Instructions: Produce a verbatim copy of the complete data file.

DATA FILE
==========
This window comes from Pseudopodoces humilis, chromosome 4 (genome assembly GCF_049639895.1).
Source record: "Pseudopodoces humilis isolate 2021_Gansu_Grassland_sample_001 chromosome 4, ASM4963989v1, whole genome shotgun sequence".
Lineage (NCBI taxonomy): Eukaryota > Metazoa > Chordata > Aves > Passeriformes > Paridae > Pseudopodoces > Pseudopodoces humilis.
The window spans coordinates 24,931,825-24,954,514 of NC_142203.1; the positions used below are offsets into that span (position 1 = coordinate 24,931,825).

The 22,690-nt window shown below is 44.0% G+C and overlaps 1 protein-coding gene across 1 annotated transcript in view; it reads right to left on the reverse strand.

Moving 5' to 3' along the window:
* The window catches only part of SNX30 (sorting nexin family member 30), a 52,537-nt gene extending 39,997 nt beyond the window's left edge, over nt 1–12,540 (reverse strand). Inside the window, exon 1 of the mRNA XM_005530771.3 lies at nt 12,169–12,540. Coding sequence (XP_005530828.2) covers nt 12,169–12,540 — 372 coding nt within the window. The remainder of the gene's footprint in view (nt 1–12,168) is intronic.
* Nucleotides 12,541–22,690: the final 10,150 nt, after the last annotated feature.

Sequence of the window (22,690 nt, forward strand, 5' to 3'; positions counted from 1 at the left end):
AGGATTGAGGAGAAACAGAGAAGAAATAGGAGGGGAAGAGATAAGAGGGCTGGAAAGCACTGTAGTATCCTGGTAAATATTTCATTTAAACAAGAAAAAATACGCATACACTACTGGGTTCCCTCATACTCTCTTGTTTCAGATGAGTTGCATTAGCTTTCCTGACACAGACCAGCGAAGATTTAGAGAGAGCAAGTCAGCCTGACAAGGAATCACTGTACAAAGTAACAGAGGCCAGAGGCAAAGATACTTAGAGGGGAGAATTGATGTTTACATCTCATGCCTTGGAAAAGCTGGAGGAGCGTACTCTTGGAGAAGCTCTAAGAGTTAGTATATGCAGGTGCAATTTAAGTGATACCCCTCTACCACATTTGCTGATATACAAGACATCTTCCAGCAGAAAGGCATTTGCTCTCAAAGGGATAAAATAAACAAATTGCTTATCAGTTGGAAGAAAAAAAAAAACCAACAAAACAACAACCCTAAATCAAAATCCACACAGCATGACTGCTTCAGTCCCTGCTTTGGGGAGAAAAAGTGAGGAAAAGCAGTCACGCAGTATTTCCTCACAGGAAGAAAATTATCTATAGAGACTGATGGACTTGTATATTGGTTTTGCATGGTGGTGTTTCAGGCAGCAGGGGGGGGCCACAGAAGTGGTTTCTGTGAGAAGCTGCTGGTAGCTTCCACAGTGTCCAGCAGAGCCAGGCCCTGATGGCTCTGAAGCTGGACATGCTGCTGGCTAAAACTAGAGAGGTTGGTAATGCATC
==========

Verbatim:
This window comes from Pseudopodoces humilis, chromosome 4 (genome assembly GCF_049639895.1).
Source record: "Pseudopodoces humilis isolate 2021_Gansu_Grassland_sample_001 chromosome 4, ASM4963989v1, whole genome shotgun sequence".
Lineage (NCBI taxonomy): Eukaryota > Metazoa > Chordata > Aves > Passeriformes > Paridae > Pseudopodoces > Pseudopodoces humilis.
The window spans coordinates 24,931,825-24,954,514 of NC_142203.1; the positions used below are offsets into that span (position 1 = coordinate 24,931,825).

The 22,690-nt window shown below is 44.0% G+C and overlaps 1 protein-coding gene across 1 annotated transcript in view; it reads right to left on the reverse strand.

Moving 5' to 3' along the window:
* The window catches only part of SNX30 (sorting nexin family member 30), a 52,537-nt gene extending 39,997 nt beyond the window's left edge, over nt 1–12,540 (reverse strand). Inside the window, exon 1 of the mRNA XM_005530771.3 lies at nt 12,169–12,540. Coding sequence (XP_005530828.2) covers nt 12,169–12,540 — 372 coding nt within the window. The remainder of the gene's footprint in view (nt 1–12,168) is intronic.
* Nucleotides 12,541–22,690: the final 10,150 nt, after the last annotated feature.

Sequence of the window (22,690 nt, forward strand, 5' to 3'; positions counted from 1 at the left end):
AGGATTGAGGAGAAACAGAGAAGAAATAGGAGGGGAAGAGATAAGAGGGCTGGAAAGCACTGTAGTATCCTGGTAAATATTTCATTTAAACAAGAAAAAATACGCATACACTACTGGGTTCCCTCATACTCTCTTGTTTCAGATGAGTTGCATTAGCTTTCCTGACACAGACCAGCGAAGATTTAGAGAGAGCAAGTCAGCCTGACAAGGAATCACTGTACAAAGTAACAGAGGCCAGAGGCAAAGATACTTAGAGGGGAGAATTGATGTTTACATCTCATGCCTTGGAAAAGCTGGAGGAGCGTACTCTTGGAGAAGCTCTAAGAGTTAGTATATGCAGGTGCAATTTAAGTGATACCCCTCTACCACATTTGCTGATATACAAGACATCTTCCAGCAGAAAGGCATTTGCTCTCAAAGGGATAAAATAAACAAATTGCTTATCAGTTGGAAGAAAAAAAAAAACCAACAAAACAACAACCCTAAATCAAAATCCACACAGCATGACTGCTTCAGTCCCTGCTTTGGGGAGAAAAAGTGAGGAAAAGCAGTCACGCAGTATTTCCTCACAGGAAGAAAATTATCTATAGAGACTGATGGACTTGTATATTGGTTTTGCATGGTGGTGTTTCAGGCAGCAGGGGGGGGCCACAGAAGTGGTTTCTGTGAGAAGCTGCTGGTAGCTTCCACAGTGTCCAGCAGAGCCAGGCCCTGATGGCTCTGAAGCTGGACATGCTGCTGGCTAAAACTAGAGAGGTTGGTAATGCATC